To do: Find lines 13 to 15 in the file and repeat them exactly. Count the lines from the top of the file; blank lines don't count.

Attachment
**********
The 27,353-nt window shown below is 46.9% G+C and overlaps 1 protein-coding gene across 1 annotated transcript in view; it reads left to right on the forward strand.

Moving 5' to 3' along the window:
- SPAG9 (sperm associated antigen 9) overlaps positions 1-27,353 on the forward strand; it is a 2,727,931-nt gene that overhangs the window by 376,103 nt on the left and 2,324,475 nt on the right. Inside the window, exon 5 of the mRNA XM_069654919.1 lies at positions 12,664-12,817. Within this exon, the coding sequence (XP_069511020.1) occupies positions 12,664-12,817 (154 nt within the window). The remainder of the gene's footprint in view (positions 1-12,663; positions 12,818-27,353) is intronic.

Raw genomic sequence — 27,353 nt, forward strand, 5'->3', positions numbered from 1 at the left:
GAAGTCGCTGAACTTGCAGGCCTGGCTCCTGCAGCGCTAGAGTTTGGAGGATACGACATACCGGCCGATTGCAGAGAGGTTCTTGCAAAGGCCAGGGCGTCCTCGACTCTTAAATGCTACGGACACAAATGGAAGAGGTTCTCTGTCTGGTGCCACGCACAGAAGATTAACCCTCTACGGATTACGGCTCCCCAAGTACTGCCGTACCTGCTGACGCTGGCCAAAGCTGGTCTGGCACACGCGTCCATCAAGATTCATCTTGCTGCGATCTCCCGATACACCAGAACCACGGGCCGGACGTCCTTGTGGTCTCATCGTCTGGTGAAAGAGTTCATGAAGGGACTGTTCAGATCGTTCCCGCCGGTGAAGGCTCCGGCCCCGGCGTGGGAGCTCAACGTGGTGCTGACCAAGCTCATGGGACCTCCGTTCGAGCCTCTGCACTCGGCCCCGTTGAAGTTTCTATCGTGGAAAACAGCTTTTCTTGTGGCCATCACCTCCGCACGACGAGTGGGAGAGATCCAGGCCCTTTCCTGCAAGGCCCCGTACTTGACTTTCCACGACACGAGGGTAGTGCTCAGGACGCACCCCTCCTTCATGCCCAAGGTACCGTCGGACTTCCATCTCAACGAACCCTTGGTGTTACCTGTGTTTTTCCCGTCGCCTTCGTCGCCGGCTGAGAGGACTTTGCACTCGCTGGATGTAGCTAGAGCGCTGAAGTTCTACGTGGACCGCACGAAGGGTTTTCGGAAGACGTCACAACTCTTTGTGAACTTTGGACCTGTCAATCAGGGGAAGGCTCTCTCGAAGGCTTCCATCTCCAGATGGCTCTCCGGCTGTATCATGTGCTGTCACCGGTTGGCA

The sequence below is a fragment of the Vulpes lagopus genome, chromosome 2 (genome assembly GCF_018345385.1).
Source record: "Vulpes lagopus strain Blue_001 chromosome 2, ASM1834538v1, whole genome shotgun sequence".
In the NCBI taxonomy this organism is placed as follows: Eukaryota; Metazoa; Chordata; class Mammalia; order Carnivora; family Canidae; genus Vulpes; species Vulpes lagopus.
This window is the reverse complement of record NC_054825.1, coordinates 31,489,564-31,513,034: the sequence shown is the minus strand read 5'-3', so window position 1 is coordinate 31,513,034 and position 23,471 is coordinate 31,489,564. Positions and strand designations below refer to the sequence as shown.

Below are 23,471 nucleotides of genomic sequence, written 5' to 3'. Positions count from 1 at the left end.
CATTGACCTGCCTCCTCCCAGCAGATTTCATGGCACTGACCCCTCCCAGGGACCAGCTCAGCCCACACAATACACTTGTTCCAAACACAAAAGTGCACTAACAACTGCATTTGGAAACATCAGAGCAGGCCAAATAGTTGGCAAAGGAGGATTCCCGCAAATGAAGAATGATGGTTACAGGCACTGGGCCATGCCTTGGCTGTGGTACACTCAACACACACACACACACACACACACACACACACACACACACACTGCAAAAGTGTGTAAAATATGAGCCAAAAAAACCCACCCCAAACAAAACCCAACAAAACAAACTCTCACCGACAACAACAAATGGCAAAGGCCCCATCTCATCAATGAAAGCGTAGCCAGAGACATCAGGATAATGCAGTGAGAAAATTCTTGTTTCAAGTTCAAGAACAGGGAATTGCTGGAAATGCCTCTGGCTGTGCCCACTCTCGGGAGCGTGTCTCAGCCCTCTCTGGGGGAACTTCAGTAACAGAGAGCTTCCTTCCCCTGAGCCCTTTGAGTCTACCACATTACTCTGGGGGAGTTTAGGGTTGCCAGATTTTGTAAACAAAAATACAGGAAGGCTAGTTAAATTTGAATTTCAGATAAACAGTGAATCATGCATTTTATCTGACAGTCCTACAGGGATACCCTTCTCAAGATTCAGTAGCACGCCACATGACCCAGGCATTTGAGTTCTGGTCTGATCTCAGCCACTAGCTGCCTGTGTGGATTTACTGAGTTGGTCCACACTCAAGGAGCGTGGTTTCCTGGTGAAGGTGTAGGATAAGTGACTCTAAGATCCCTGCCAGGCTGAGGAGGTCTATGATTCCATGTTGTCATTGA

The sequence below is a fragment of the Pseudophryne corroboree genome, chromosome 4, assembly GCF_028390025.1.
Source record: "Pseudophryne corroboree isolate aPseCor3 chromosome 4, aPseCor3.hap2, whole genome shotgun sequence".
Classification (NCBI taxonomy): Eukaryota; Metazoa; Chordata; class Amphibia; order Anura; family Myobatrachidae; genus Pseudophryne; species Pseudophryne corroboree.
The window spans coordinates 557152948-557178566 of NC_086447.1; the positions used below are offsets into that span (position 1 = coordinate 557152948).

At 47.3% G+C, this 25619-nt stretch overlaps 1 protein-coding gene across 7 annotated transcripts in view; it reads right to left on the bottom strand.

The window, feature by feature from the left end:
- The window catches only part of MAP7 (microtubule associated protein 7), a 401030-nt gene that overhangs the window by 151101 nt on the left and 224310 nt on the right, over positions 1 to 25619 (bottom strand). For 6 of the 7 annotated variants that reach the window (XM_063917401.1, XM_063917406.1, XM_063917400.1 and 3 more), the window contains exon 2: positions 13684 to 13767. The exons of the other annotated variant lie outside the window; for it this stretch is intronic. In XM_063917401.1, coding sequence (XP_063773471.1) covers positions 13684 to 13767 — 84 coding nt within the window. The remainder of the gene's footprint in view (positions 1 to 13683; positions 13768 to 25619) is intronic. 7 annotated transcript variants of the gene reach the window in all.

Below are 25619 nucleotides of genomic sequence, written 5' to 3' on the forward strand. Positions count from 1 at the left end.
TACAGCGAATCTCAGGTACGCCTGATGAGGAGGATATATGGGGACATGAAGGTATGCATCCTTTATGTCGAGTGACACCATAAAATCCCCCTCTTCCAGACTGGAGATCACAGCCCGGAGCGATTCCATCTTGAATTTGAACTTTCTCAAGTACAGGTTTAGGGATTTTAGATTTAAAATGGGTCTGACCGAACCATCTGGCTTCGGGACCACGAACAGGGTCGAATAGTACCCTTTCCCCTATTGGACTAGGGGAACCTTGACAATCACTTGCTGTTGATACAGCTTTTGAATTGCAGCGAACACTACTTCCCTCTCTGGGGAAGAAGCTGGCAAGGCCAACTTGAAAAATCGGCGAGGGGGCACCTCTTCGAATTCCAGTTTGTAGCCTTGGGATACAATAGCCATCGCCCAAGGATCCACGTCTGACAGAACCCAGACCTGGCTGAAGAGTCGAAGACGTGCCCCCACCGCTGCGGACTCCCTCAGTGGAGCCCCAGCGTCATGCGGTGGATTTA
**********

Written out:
Source record: "Pseudophryne corroboree isolate aPseCor3 chromosome 4, aPseCor3.hap2, whole genome shotgun sequence".
Classification (NCBI taxonomy): Eukaryota; Metazoa; Chordata; class Amphibia; order Anura; family Myobatrachidae; genus Pseudophryne; species Pseudophryne corroboree.
The window spans coordinates 557152948-557178566 of NC_086447.1; the positions used below are offsets into that span (position 1 = coordinate 557152948).